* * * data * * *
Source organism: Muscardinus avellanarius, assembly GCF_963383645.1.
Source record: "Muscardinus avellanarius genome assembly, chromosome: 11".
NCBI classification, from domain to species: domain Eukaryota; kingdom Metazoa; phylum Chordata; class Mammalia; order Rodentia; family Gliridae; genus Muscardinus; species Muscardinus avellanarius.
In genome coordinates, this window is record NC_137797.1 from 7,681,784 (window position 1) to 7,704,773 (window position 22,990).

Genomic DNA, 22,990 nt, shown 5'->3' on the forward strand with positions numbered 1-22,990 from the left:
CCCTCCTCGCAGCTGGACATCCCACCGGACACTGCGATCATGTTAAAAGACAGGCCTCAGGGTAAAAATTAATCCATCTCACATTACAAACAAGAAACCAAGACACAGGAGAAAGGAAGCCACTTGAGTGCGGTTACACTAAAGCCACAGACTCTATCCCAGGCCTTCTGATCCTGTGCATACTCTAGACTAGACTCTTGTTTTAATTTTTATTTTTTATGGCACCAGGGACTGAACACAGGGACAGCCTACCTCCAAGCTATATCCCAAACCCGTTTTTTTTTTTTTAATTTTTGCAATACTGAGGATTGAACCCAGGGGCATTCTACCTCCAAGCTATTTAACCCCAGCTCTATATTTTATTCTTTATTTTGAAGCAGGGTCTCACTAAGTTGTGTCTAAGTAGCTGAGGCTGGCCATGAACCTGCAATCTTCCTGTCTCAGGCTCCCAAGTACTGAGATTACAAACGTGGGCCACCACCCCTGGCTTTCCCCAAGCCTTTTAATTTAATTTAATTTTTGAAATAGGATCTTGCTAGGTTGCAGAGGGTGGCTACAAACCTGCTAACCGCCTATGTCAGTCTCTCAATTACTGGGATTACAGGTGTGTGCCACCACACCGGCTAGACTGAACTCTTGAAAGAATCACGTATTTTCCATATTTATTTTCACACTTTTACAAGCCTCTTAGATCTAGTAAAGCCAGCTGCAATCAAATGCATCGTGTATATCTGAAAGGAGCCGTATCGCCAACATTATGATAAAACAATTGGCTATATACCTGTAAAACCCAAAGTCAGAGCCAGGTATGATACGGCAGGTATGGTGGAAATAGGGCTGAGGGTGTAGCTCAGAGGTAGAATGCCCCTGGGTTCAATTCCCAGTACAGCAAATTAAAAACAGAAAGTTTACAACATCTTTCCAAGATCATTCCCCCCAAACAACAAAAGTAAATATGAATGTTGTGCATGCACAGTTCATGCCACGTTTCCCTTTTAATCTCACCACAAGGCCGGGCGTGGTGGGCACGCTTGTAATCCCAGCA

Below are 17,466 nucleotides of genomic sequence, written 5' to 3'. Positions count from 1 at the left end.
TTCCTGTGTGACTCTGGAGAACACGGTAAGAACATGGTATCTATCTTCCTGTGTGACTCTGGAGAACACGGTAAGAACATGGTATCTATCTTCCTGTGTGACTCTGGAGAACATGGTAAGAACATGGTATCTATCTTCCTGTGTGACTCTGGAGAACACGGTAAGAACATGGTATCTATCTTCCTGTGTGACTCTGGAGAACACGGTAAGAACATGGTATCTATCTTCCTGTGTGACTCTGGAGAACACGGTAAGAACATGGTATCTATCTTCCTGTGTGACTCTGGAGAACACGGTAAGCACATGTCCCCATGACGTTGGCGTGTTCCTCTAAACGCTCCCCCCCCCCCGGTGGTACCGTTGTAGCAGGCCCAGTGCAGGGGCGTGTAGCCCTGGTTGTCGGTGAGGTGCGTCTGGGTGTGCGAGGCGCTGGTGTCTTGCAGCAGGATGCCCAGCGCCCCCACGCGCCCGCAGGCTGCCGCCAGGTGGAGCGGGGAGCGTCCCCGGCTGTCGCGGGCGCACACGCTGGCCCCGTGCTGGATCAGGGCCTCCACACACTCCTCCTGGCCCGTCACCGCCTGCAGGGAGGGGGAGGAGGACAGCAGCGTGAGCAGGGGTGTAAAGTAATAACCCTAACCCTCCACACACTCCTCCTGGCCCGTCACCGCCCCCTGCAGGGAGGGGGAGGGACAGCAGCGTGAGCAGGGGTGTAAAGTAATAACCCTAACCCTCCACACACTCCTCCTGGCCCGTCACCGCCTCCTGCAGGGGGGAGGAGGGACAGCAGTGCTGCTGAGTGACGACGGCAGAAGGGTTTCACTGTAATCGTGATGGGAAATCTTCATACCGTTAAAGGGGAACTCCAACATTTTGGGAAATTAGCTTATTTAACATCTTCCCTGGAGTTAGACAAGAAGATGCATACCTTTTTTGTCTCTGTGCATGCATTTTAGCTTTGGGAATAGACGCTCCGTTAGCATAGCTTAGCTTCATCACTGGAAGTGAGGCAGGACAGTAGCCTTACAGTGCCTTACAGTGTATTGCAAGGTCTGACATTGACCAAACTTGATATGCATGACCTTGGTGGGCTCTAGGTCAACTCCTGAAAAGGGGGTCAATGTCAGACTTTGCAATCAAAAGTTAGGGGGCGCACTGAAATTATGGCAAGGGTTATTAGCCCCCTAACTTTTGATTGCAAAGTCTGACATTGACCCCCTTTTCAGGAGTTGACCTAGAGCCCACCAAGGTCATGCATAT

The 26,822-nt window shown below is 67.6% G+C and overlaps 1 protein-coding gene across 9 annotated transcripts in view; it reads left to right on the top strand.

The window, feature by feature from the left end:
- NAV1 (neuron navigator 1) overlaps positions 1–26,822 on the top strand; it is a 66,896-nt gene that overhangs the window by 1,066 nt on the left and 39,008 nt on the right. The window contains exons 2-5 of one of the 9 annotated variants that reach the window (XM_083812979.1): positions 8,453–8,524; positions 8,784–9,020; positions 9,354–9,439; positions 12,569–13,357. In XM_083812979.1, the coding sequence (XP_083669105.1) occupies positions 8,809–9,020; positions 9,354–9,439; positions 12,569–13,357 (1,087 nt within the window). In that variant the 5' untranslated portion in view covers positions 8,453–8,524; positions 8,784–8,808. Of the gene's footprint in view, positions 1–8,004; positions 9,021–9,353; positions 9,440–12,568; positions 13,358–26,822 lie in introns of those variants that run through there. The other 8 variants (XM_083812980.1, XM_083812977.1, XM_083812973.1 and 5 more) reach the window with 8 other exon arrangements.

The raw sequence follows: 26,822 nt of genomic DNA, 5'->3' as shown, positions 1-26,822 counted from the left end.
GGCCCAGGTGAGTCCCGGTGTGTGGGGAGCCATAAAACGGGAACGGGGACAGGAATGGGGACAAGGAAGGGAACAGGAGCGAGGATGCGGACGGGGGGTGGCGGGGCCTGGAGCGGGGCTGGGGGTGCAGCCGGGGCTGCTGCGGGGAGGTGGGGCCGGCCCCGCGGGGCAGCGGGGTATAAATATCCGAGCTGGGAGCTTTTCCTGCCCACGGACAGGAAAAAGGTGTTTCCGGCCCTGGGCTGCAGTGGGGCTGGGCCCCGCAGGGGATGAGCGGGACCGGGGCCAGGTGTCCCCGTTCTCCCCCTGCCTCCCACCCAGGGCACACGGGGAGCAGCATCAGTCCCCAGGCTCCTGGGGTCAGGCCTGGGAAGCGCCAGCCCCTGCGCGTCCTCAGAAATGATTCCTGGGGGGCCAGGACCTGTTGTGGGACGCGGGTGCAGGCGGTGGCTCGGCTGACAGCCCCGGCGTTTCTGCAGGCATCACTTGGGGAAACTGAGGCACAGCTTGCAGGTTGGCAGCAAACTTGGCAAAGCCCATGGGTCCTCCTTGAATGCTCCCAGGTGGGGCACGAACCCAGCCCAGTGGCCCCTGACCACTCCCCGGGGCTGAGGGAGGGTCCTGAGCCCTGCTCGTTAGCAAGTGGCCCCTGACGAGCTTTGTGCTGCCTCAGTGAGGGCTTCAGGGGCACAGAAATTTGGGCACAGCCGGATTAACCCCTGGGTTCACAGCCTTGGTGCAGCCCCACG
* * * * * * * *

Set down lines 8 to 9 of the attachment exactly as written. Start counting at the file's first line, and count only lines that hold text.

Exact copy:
TTCCTGTGTGACTCTGGAGAACACGGTAAGAACATGGTATCTATCTTCCTGTGTGACTCTGGAGAACACGGTAAGAACATGGTATCTATCTTCCTGTGTGACTCTGGAGAACATGGTAAGAACATGGTATCTATCTTCCTGTGTGACTCTGGAGAACACGGTAAGAACATGGTATCTATCTTCCTGTGTGACTCTGGAGAACACGGTAAGAACATGGTATCTATCTTCCTGTGTGACTCTGGAGAACACGGTAAGAACATGGTATCTATCTTCCTGTGTGACTCTGGAGAACACGGTAAGCACATGTCCCCATGACGTTGGCGTGTTCCTCTAAACGCTCCCCCCCCCCCGGTGGTACCGTTGTAGCAGGCCCAGTGCAGGGGCGTGTAGCCCTGGTTGTCGGTGAGGTGCGTCTGGGTGTGCGAGGCGCTGGTGTCTTGCAGCAGGATGCCCAGCGCCCCCACGCGCCCGCAGGCTGCCGCCAGGTGGAGCGGGGAGCGTCCCCGGCTGTCGCGGGCGCACACGCTGGCCCCGTGCTGGATCAGGGCCTCCACACACTCCTCCTGGCCCGTCACCGCCTGCAGGGAGGGGGAGGAGGACAGCAGCGTGAGCAGGGGTGTAAAGTAATAACCCTAACCCTCCACACACTCCTCCTGGCCCGTCACCGCCCCCTGCAGGGAGGGGGAGGGACAGCAGCGTGAGCAGGGGTGTAAAGTAATAACCCTAACCCTCCACACACTCCTCCTGGCCCGTCACCGCCTCCTGCAGGGGGGAGGAGGGACAGCAGTGCTGCTGAGTGACGACGGCAGAAGGGTTTCACTGTAATCGTGATGGGAAATCTTCATACCGTTAAAGGGGAACTCCAACATTTTGGGAAATTAGCTTATTTAACATCTTCCCTGGAGTTAGACAAGAAGATGCATACCTTTTTTGTCTCTGTGCATGCATTTTAGCTTTGGGAATAGACGCTCCGTTAGCATAGCTTAGCTTCATCACTGGAAGTGAGGCAGGACAGTAGCCTTACAGTGCCTTACAGTGTATTGCAAGGTCTGACATTGACCAAACTTGATATGCATGACCTTGGTGGGCTCTAGGTCAACTCCTGAAAAGGGGGTCAATGTCAGACTTTGCAATCAAAAGTTAGGGGGCGCACTGAAATTATGGCAAGGGTTATTAGCCCCCTAACTTTTGATTGCAAAGTCTGACATTGACCCCCTTTTCAGGAGTTGACCTAGAGCCCACCAAGGTCATGCATAT

The 26,822-nt window shown below is 67.6% G+C and overlaps 1 protein-coding gene across 9 annotated transcripts in view; it reads left to right on the top strand.